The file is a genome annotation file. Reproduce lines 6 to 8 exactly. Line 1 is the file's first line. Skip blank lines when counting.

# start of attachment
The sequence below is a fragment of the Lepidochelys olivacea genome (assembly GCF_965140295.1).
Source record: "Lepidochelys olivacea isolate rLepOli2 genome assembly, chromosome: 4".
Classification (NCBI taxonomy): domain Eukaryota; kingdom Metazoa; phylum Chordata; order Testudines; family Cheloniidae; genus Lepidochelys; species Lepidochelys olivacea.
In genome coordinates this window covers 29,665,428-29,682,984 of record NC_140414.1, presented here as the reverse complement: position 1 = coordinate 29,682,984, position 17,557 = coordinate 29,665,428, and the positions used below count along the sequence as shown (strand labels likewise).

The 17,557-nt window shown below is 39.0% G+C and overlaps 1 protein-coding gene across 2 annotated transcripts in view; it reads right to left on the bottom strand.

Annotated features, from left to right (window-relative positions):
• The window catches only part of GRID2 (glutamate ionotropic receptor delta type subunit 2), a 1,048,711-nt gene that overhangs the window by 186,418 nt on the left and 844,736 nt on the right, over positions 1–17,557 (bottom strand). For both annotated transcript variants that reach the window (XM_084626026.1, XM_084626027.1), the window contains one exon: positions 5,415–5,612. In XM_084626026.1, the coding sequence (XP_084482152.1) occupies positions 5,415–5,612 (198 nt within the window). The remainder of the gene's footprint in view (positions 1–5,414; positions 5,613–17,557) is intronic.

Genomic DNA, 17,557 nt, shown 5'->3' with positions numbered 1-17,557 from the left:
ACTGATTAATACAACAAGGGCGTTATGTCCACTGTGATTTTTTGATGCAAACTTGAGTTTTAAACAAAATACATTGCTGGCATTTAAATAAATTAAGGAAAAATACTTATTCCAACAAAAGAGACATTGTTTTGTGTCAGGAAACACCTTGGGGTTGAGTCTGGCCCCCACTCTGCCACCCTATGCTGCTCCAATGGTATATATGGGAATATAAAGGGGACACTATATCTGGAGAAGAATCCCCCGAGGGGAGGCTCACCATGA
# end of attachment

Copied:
Annotated features, from left to right (window-relative positions):
• The window catches only part of GRID2 (glutamate ionotropic receptor delta type subunit 2), a 1,048,711-nt gene that overhangs the window by 186,418 nt on the left and 844,736 nt on the right, over positions 1–17,557 (bottom strand). For both annotated transcript variants that reach the window (XM_084626026.1, XM_084626027.1), the window contains one exon: positions 5,415–5,612. In XM_084626026.1, the coding sequence (XP_084482152.1) occupies positions 5,415–5,612 (198 nt within the window). The remainder of the gene's footprint in view (positions 1–5,414; positions 5,613–17,557) is intronic.

Genomic DNA, 17,557 nt, shown 5'->3' with positions numbered 1-17,557 from the left: